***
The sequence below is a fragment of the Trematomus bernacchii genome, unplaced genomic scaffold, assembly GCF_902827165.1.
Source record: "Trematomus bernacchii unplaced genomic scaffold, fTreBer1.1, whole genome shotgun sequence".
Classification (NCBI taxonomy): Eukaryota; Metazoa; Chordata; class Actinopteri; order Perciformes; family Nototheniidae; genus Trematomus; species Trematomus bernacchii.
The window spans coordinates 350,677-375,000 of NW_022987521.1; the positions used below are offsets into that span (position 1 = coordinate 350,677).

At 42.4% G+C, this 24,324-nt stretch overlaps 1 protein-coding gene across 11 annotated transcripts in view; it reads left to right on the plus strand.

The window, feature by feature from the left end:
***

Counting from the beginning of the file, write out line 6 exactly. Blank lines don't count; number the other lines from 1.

The window, feature by feature from the left end: